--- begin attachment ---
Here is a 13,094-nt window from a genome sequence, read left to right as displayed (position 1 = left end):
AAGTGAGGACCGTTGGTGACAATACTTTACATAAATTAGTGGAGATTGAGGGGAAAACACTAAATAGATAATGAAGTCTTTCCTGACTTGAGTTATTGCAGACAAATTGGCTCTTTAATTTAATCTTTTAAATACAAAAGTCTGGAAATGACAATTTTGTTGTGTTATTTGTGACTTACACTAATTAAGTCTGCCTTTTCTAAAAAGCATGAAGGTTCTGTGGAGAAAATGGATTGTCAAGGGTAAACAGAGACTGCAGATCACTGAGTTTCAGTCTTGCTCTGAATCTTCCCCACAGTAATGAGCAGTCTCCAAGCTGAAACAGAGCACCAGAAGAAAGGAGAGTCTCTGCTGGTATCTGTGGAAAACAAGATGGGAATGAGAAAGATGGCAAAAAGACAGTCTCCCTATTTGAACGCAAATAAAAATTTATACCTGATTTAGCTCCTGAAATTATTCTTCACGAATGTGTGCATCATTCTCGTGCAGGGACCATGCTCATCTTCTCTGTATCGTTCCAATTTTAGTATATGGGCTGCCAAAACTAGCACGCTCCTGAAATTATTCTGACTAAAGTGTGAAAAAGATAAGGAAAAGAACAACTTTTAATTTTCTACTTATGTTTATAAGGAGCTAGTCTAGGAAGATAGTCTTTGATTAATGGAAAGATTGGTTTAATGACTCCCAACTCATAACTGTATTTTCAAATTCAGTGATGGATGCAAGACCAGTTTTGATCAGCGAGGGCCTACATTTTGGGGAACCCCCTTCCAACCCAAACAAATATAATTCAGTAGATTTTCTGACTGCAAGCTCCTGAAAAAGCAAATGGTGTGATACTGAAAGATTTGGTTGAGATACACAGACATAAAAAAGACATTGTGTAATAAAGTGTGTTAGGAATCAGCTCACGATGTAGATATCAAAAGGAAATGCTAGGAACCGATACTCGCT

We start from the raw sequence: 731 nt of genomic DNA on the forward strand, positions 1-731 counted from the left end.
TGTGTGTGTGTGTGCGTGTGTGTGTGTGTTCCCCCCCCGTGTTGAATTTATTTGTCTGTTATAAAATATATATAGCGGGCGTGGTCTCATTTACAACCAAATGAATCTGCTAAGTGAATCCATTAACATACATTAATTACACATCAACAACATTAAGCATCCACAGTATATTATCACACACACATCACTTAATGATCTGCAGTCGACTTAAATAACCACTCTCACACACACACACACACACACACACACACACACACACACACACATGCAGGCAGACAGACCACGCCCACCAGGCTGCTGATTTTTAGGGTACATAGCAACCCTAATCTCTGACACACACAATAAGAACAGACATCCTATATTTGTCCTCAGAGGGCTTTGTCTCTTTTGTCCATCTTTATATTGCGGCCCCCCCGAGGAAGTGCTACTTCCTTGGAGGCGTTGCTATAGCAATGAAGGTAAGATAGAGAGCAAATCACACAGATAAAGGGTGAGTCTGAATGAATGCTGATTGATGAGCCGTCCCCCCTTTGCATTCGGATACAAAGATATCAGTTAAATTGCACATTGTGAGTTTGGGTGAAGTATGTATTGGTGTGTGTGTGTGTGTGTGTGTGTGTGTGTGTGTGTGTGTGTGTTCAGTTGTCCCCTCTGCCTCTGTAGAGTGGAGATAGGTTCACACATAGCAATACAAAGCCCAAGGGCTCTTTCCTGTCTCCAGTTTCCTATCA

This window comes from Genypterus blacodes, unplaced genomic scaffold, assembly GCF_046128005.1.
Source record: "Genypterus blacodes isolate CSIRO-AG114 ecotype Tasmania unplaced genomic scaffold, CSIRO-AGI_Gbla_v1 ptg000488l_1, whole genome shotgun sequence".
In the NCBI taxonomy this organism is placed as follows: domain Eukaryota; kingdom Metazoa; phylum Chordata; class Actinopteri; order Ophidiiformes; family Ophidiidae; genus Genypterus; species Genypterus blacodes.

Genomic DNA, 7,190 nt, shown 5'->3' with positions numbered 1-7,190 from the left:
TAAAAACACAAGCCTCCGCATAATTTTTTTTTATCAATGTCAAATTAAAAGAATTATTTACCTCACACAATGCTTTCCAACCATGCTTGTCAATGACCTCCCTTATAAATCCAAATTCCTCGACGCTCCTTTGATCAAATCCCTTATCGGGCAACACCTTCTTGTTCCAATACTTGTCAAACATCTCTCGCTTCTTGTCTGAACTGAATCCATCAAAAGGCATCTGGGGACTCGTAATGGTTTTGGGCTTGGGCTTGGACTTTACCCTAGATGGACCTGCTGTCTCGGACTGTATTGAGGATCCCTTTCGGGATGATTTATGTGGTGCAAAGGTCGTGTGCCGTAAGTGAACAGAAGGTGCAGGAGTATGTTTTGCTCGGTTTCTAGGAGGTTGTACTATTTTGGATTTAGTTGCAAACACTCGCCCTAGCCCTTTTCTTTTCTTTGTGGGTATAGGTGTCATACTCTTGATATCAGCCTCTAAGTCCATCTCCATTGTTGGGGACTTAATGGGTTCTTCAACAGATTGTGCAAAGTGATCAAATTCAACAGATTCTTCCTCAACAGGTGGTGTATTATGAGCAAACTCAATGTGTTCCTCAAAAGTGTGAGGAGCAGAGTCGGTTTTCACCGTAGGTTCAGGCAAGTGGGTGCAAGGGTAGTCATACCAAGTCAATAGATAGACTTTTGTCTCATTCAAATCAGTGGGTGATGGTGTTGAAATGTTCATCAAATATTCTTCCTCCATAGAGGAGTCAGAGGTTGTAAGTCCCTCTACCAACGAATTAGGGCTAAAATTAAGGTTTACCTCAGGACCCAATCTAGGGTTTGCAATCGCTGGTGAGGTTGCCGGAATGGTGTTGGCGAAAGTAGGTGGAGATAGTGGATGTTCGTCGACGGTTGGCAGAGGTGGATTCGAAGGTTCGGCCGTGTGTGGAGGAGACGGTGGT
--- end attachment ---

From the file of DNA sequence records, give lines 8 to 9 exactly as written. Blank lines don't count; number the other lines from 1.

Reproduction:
Genomic DNA, 7,190 nt, shown 5'->3' with positions numbered 1-7,190 from the left:
TAAAAACACAAGCCTCCGCATAATTTTTTTTTATCAATGTCAAATTAAAAGAATTATTTACCTCACACAATGCTTTCCAACCATGCTTGTCAATGACCTCCCTTATAAATCCAAATTCCTCGACGCTCCTTTGATCAAATCCCTTATCGGGCAACACCTTCTTGTTCCAATACTTGTCAAACATCTCTCGCTTCTTGTCTGAACTGAATCCATCAAAAGGCATCTGGGGACTCGTAATGGTTTTGGGCTTGGGCTTGGACTTTACCCTAGATGGACCTGCTGTCTCGGACTGTATTGAGGATCCCTTTCGGGATGATTTATGTGGTGCAAAGGTCGTGTGCCGTAAGTGAACAGAAGGTGCAGGAGTATGTTTTGCTCGGTTTCTAGGAGGTTGTACTATTTTGGATTTAGTTGCAAACACTCGCCCTAGCCCTTTTCTTTTCTTTGTGGGTATAGGTGTCATACTCTTGATATCAGCCTCTAAGTCCATCTCCATTGTTGGGGACTTAATGGGTTCTTCAACAGATTGTGCAAAGTGATCAAATTCAACAGATTCTTCCTCAACAGGTGGTGTATTATGAGCAAACTCAATGTGTTCCTCAAAAGTGTGAGGAGCAGAGTCGGTTTTCACCGTAGGTTCAGGCAAGTGGGTGCAAGGGTAGTCATACCAAGTCAATAGATAGACTTTTGTCTCATTCAAATCAGTGGGTGATGGTGTTGAAATGTTCATCAAATATTCTTCCTCCATAGAGGAGTCAGAGGTTGTAAGTCCCTCTACCAACGAATTAGGGCTAAAATTAAGGTTTACCTCAGGACCCAATCTAGGGTTTGCAATCGCTGGTGAGGTTGCCGGAATGGTGTTGGCGAAAGTAGGTGGAGATAGTGGATGTTCGTCGACGGTTGGCAGAGGTGGATTCGAAGGTTCGGCCGTGTGTGGAGGAGACGGTGGT